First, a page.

LOS ANGELES -- Ray Bradbury anticipated iPods, interactive television, electronic surveillance and live, sensational media events, including televised police pursuits -- and not necessarily as good things.
The science fiction-fantasy master spent his life conjuring such visions from his childhood dreams and Cold War fears, spinning tales of telepathic Martians, lovesick sea monsters and, in uncanny detail, the high-tech, book-burning future of "Fahrenheit 451."
The tiny town of Glennville is about to get a lot bigger.
Nestled in the mountains 45 minutes northeast of Bakersfield, Glennville regularly boasts a population of 131. But the 64th Annual Glennville Rodeo, which kicks off today, is expected to attract 4,000 people to the community during the four days of festivities. Whether attendees are cowboys or cowgirls in search of hefty cash prizes, or Bakersfield families looking to enjoy a beautiful day in the mountains, Glennville Rodeo Quartermaster Erin Rogers promises the crowds will be satisfied.
It's been a long and winding road of rhythm for Louie Cruz Beltran, who's worked the restaurant and late-night club circuit for years to make a living.
But then he got the call of a lifetime recently to perform at the prestigious 34th Annual Playboy Jazz Festival at the Hollywood Bowl on June 16, and the Bakersfield percussionist plans to take full advantage of the career exposure the gig offers.
Childhood nightmares usually are better forgotten than remembered, but a Bakersfield mother has mined the dark fragments of her subconscious to achieve a different kind of dream: becoming a published author.
"My mom would tell me that I'd grow up to be Stephen King because I had these really strong, violent nightmares," said Allie Jean Battan, 32. "I don't know why exactly -- I didn't have a troubled childhood at all. I got scared really easily when I was a kid; I couldn't watch scary movies. I didn't need to. My scary movies were my dreams."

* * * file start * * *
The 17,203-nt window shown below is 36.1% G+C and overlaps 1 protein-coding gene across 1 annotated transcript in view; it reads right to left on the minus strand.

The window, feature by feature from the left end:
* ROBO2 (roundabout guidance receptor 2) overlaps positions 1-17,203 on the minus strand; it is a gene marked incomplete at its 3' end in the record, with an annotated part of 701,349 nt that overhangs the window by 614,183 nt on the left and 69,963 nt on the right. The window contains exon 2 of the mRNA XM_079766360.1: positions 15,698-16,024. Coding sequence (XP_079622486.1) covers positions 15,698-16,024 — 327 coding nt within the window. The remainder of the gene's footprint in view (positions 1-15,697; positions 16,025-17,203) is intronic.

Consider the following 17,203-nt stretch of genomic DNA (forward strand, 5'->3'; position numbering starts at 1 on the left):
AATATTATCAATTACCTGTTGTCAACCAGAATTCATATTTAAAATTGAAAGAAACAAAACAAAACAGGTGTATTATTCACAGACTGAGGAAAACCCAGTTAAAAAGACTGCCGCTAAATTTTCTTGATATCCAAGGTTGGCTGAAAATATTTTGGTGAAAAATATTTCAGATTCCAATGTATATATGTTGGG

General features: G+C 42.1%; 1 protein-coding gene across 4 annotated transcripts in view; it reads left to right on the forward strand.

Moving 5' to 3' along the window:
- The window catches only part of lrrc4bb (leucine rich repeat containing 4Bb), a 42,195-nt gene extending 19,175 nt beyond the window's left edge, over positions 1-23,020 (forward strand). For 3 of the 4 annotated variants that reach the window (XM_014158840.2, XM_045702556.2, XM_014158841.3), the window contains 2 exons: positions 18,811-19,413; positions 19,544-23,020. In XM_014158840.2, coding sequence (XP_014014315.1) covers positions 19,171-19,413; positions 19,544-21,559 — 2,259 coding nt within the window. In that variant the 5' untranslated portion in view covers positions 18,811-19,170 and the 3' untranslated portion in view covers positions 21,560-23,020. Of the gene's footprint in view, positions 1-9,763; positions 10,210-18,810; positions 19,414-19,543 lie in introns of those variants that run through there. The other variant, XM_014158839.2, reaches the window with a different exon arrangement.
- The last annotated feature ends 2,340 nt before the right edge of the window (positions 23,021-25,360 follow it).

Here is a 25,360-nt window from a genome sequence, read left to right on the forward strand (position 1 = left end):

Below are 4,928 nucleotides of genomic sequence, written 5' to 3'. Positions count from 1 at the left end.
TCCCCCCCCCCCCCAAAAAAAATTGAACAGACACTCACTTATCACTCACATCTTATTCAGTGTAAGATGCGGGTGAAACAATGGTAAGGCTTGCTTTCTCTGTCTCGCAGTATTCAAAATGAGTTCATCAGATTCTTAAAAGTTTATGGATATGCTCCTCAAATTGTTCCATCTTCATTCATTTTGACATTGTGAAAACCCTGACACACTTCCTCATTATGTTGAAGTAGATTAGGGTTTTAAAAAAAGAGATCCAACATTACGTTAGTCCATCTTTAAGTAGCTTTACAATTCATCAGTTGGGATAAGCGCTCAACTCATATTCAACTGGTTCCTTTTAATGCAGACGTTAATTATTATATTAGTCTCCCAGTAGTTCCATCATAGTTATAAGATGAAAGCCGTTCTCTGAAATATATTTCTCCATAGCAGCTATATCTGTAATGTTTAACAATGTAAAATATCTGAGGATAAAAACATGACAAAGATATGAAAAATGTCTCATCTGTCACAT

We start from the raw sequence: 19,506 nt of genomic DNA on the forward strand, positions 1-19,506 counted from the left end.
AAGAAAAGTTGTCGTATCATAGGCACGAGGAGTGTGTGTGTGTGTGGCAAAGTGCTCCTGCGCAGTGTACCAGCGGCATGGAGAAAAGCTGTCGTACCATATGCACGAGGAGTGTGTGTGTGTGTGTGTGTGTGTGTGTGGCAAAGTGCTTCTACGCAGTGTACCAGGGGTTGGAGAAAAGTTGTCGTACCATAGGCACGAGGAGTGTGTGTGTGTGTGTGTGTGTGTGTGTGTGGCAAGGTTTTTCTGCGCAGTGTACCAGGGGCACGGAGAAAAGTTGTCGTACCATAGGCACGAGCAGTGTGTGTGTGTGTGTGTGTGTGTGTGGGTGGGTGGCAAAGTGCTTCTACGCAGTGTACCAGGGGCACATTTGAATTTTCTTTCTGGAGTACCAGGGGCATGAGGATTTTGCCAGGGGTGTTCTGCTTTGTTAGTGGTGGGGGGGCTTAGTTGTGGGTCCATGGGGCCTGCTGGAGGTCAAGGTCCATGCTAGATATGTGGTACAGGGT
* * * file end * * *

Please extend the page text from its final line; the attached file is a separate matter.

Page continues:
I just returned from Texas. Again. Look, if you're a fan of country music (the real kind, not the recycled '80s pop stuff that most country radio plays), then you should go, too. I recommend the third Sunday in May, when they have the Americana Music Jam. And this year was quite possibly the best trip yet.
First off, I went alone. That's awesome for several reasons. Flying is completely superior to driving to Texas. A 20-hour drive is nicely condensed into a three-hour airplane ride, and with no family along, it's cheaper. And when I landed in San Antonio, there were no wife and kids to wrangle, freeing my brain to concentrate on Blue Bell ice cream, which is available at the airport. Welcome to Texas.
It's a pretty rare event when things that are heavily advertised live up to the hype. Rarer still is the product that exceeds the hype. "The Avengers" is a perfect example of how it can be done.
I'd heard about this movie for six months solid, with the last couple of months being what seemed like a barrage of trailers, all of which did their job, which was make me want to go see it. After the last week or two, enough was enough. Stop the hype, and bring on the film. Guess what? "The Avengers" is actually better than the trailers could have suggested.
Fans of the Louisiana cuisine have the chance to eat their fill Saturday without having to travel to the Deep South. Cajun cooking has found a home in Kern County with the annual Crawfish Festival at Prime Cut in northwest Bakersfield.
"Back when I was a little kid you could go catch crawfish at Hart Park in the canal," said Prime Cut president Merv Crist, who has organized the festival since its inception 14 years ago. "I would boil them with salt before the Cajuns taught me how to season them properly. They changed the game for me."
It was a day that would have rattled Odysseus. But when torrential rain and wind assaulted the Greek Food Festival in September, the brave board at St. George Greek Orthodox Church plotted its counterattack.
The strategy: Schedule another food festival for the spring to make up for the lost earnings from the fall event, the church's biggest fundraiser of the year. This Saturday, the board raises its flags on the Spring Greek Food Festival.